Graphene, a flat sheet of hexagonally arranged carbon atoms, can transport electrons very quickly. This has made it a promising material for high radio-frequency logic circuits, transparent electrodes for flexible flat-panel displays, and high-surface-area electrodes for ultracapacitors.
Now researchers at the National University of Singapore have made computer memory devices using graphene. This is the first step toward memory that could be much denser and faster than the magnetic memory used in today's hard drives.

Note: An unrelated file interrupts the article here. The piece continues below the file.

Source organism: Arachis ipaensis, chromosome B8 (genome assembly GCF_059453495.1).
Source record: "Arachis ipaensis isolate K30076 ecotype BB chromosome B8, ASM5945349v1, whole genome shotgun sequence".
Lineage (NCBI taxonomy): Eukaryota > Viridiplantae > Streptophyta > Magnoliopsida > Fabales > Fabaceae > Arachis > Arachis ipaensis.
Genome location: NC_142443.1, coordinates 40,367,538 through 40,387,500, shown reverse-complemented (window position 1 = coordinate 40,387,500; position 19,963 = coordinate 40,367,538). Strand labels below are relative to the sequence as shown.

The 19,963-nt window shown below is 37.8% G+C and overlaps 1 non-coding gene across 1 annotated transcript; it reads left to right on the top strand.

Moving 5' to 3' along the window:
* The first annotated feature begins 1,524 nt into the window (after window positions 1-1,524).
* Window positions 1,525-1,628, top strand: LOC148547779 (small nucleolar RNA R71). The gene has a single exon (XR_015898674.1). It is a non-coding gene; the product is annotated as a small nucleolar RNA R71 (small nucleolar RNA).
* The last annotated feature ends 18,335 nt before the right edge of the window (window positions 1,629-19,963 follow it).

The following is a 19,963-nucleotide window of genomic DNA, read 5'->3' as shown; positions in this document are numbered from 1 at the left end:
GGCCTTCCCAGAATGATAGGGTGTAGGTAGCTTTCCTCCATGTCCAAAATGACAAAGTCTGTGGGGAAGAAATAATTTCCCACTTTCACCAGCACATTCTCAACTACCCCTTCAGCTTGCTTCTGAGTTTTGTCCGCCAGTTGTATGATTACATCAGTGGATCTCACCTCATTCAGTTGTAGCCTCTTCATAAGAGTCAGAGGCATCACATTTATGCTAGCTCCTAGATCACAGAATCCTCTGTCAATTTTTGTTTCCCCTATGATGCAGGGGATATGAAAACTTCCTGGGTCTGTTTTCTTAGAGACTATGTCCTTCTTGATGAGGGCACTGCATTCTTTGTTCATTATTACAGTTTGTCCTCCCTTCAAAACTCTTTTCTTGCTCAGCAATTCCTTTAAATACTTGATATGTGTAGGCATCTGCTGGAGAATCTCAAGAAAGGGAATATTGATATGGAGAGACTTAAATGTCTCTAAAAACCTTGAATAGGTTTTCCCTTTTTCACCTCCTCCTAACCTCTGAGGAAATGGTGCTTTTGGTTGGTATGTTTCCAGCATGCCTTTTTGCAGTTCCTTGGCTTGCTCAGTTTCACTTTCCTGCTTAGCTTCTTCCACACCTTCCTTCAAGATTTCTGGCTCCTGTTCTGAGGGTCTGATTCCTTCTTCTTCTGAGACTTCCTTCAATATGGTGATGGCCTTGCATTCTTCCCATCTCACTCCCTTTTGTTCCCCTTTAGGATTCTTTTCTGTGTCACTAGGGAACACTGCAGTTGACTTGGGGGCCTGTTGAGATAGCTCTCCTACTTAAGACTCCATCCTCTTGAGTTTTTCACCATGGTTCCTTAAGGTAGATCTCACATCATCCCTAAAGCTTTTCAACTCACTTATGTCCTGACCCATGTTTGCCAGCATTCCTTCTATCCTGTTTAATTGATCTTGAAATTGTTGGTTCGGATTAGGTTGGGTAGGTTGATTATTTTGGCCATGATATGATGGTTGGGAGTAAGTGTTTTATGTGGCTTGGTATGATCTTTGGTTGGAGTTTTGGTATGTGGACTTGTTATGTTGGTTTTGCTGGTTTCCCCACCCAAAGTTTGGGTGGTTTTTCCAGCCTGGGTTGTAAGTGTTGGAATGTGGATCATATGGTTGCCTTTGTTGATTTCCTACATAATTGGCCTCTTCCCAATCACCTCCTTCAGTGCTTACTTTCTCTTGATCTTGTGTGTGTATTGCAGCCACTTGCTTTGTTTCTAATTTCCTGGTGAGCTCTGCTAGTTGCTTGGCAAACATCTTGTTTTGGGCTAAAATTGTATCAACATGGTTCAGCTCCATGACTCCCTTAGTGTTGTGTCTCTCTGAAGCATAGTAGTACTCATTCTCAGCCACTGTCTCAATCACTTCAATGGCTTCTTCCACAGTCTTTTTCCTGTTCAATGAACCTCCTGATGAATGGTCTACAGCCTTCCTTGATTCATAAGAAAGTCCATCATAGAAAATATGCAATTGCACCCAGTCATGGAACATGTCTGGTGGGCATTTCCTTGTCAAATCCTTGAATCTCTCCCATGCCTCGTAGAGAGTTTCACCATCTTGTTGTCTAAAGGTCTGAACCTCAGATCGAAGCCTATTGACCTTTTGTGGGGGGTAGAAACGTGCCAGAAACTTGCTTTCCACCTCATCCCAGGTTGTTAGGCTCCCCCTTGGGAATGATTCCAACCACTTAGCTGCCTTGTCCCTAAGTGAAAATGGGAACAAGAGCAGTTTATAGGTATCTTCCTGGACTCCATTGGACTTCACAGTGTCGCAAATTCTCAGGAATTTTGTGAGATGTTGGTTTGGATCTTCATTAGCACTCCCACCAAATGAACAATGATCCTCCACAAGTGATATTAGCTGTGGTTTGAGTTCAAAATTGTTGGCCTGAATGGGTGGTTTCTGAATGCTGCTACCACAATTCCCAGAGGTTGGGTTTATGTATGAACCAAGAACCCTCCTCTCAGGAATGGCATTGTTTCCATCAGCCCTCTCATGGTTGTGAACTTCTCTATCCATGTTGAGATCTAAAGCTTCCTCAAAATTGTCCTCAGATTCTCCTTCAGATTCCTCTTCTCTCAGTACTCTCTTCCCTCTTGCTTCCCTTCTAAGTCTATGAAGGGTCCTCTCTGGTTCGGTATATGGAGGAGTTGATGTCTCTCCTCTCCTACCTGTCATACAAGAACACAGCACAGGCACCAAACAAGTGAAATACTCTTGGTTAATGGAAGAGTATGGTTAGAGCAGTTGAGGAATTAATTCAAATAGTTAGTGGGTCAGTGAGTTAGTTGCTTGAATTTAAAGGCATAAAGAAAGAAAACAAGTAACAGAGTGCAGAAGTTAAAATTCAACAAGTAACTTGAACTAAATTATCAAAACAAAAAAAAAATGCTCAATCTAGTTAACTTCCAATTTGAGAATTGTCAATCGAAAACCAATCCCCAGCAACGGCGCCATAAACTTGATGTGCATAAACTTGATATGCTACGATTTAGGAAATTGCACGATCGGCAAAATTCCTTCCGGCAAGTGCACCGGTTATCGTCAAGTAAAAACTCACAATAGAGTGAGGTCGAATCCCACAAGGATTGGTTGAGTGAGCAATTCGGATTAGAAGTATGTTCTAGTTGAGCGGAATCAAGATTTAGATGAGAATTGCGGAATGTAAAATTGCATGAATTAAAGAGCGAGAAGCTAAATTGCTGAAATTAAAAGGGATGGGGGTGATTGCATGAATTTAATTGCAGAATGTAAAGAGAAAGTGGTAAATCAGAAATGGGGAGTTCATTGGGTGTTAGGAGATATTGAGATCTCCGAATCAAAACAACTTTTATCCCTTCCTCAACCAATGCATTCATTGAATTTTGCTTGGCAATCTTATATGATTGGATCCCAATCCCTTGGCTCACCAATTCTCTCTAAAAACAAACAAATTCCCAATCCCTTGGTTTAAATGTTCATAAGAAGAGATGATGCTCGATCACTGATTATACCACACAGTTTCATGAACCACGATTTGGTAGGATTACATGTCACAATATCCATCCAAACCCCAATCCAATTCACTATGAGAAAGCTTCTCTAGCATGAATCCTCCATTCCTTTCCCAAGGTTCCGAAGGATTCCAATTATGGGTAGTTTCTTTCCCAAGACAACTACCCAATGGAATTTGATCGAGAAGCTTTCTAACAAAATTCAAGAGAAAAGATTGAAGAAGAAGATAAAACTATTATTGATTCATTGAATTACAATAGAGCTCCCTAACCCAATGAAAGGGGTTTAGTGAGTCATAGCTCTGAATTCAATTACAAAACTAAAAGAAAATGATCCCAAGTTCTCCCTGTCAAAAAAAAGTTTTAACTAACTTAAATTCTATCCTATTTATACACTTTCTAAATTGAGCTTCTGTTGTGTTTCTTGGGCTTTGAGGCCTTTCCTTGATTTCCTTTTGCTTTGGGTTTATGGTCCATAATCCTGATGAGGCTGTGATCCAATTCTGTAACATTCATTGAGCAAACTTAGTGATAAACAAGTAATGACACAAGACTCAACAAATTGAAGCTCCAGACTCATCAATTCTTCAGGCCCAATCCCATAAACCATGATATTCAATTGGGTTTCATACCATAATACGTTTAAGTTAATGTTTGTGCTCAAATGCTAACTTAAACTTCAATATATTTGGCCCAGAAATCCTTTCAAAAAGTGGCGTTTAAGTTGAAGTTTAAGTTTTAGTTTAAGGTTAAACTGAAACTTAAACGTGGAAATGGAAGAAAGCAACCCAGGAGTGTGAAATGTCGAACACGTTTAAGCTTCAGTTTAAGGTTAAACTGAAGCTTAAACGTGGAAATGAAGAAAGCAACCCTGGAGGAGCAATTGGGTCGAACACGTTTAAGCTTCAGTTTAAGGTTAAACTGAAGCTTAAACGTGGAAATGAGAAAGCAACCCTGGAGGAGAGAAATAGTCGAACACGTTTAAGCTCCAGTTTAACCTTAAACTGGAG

Graphene memory would have significant advantages over today's magnetic memory. Bits could be read 30 times faster because electrons move through graphene quickly. Plus, the memory could be denser. Bit areas on hard disks are currently a few tens of nanometers across. At densities of 1 terabit per square inch, they will be about 25 nanometers across, too small to hold their magnetization direction. With graphene, bits could shrink to 10 nanometers or even smaller.
Monday, April 13, 2009
Faster, Bigger Hard Drives
A Step Toward Superfast Carbon Memory